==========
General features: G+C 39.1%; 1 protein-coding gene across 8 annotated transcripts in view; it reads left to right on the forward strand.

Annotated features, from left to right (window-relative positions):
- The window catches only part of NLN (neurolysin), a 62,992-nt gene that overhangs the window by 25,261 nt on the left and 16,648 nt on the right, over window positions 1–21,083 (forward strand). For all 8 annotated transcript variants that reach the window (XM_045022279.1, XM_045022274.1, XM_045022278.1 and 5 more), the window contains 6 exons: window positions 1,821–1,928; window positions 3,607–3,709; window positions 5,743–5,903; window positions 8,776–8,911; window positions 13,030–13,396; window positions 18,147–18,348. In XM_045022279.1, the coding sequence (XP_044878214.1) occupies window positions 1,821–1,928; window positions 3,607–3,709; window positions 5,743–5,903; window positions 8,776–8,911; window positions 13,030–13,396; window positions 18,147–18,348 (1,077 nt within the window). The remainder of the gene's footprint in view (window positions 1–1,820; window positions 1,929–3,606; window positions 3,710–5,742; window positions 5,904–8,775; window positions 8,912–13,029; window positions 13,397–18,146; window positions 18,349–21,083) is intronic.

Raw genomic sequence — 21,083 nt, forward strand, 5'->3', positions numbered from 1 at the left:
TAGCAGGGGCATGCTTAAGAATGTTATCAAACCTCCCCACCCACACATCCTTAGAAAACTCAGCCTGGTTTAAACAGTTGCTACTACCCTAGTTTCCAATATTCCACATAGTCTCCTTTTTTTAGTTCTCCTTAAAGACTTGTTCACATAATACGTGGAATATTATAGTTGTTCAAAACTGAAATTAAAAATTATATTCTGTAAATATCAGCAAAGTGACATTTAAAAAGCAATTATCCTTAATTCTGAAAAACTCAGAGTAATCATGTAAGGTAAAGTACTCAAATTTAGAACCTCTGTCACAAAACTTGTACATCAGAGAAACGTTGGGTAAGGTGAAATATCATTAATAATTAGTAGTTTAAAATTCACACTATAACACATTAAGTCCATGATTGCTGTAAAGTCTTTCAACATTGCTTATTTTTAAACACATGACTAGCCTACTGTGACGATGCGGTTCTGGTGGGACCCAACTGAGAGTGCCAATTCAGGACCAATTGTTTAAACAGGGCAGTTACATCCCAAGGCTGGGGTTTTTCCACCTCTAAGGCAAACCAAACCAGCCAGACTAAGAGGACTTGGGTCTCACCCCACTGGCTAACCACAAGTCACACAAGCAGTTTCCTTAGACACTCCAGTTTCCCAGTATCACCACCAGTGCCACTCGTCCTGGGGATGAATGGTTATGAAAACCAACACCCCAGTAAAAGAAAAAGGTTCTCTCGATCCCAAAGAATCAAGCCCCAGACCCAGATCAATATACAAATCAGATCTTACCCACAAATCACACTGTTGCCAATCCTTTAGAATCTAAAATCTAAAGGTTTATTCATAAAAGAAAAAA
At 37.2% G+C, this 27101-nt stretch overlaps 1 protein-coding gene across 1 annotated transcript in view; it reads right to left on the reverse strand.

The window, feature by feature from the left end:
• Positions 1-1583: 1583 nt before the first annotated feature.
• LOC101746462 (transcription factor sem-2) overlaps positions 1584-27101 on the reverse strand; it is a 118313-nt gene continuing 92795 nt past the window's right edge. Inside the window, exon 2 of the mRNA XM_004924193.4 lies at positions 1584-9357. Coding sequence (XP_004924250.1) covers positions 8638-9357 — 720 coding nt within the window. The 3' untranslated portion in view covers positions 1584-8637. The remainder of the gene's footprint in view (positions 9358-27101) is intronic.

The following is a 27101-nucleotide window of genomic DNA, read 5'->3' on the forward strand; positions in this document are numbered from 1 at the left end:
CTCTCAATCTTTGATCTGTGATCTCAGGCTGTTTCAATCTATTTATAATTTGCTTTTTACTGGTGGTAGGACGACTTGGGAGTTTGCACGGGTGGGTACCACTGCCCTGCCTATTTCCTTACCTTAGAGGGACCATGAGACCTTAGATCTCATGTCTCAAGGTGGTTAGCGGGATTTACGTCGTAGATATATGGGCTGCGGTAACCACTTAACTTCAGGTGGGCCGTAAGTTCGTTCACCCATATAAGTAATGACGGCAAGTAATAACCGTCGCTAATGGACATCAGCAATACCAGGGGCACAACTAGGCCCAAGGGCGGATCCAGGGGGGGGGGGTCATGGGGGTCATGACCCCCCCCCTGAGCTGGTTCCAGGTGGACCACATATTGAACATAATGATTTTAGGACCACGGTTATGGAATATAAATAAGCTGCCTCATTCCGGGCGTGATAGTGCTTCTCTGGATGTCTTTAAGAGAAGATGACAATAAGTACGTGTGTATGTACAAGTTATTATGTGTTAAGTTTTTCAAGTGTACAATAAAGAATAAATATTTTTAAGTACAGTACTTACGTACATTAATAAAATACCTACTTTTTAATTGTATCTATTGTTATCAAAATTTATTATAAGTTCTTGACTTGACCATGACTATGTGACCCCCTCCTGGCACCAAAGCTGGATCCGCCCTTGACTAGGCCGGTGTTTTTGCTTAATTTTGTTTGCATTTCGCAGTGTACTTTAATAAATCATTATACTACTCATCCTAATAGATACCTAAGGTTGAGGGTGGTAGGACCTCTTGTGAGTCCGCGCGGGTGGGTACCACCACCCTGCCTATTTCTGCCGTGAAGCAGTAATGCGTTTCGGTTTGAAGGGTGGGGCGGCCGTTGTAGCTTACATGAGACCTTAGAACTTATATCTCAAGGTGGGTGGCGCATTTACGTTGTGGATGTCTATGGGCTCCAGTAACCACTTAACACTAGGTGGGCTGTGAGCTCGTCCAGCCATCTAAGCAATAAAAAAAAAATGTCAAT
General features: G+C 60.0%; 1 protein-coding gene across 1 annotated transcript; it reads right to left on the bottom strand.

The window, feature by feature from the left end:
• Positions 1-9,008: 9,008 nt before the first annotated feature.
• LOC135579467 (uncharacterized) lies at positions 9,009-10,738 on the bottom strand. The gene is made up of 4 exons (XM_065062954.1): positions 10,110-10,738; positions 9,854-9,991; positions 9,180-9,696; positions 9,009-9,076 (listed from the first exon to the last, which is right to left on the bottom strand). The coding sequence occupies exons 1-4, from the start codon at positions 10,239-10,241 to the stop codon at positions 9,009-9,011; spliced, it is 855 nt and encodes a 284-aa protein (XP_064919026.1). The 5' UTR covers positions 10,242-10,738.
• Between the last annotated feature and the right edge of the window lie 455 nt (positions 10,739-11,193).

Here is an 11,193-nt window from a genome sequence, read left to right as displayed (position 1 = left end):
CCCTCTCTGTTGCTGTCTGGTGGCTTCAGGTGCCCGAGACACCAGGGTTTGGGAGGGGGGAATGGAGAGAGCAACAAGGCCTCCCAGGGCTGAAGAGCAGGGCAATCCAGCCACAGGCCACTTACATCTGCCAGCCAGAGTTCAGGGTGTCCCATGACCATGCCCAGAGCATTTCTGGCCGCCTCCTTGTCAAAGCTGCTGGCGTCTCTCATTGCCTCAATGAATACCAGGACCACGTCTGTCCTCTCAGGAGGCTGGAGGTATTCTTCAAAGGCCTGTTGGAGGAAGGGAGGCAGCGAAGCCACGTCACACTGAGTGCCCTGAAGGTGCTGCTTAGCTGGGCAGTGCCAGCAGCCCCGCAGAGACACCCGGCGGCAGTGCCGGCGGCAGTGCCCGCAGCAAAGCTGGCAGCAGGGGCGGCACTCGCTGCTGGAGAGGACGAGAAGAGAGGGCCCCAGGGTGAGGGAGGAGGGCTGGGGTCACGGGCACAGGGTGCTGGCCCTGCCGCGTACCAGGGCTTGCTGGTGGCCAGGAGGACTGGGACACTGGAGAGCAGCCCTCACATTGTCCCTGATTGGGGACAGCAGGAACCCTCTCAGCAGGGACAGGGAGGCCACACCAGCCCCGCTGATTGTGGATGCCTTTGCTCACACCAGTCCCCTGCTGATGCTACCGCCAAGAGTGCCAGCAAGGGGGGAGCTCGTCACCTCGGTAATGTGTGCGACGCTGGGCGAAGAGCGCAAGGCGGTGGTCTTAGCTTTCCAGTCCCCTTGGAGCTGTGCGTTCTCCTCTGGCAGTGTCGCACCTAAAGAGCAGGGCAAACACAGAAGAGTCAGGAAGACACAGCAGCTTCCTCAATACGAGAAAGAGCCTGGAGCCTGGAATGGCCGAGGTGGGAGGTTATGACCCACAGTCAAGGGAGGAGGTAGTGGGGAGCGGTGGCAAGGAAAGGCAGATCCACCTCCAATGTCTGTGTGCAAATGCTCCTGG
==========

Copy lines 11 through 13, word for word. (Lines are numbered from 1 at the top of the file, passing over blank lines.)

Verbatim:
CTCTCAATCTTTGATCTGTGATCTCAGGCTGTTTCAATCTATTTATAATTTGCTTTTTACTGGTGGTAGGACGACTTGGGAGTTTGCACGGGTGGGTACCACTGCCCTGCCTATTTCCTTACCTTAGAGGGACCATGAGACCTTAGATCTCATGTCTCAAGGTGGTTAGCGGGATTTACGTCGTAGATATATGGGCTGCGGTAACCACTTAACTTCAGGTGGGCCGTAAGTTCGTTCACCCATATAAGTAATGACGGCAAGTAATAACCGTCGCTAATGGACATCAGCAATACCAGGGGCACAACTAGGCCCAAGGGCGGATCCAGGGGGGGGGGGTCATGGGGGTCATGACCCCCCCCCTGAGCTGGTTCCAGGTGGACCACATATTGAACATAATGATTTTAGGACCACGGTTATGGAATATAAATAAGCTGCCTCATTCCGGGCGTGATAGTGCTTCTCTGGATGTCTTTAAGAGAAGATGACAATAAGTACGTGTGTATGTACAAGTTATTATGTGTTAAGTTTTTCAAGTGTACAATAAAGAATAAATATTTTTAAGTACAGTACTTACGTACATTAATAAAATACCTACTTTTTAATTGTATCTATTGTTATCAAAATTTATTATAAGTTCTTGACTTGACCATGACTATGTGACCCCCTCCTGGCACCAAAGCTGGATCCGCCCTTGACTAGGCCGGTGTTTTTGCTTAATTTTGTTTGCATTTCGCAGTGTACTTTAATAAATCATTATACTACTCATCCTAATAGATACCTAAGGTTGAGGGTGGTAGGACCTCTTGTGAGTCCGCGCGGGTGGGTACCACCACCCTGCCTATTTCTGCCGTGAAGCAGTAATGCGTTTCGGTTTGAAGGGTGGGGCGGCCGTTGTAGCTTACATGAGACCTTAGAACTTATATCTCAAGGTGGGTGGCGCATTTACGTTGTGGATGTCTATGGGCTCCAGTAACCACTTAACACTAGGTGGGCTGTGAGCTCGTCCAGCCATCTAAGCAATAAAAAAAAAATGTCAAT
General features: G+C 60.0%; 1 protein-coding gene across 1 annotated transcript; it reads right to left on the bottom strand.

The window, feature by feature from the left end: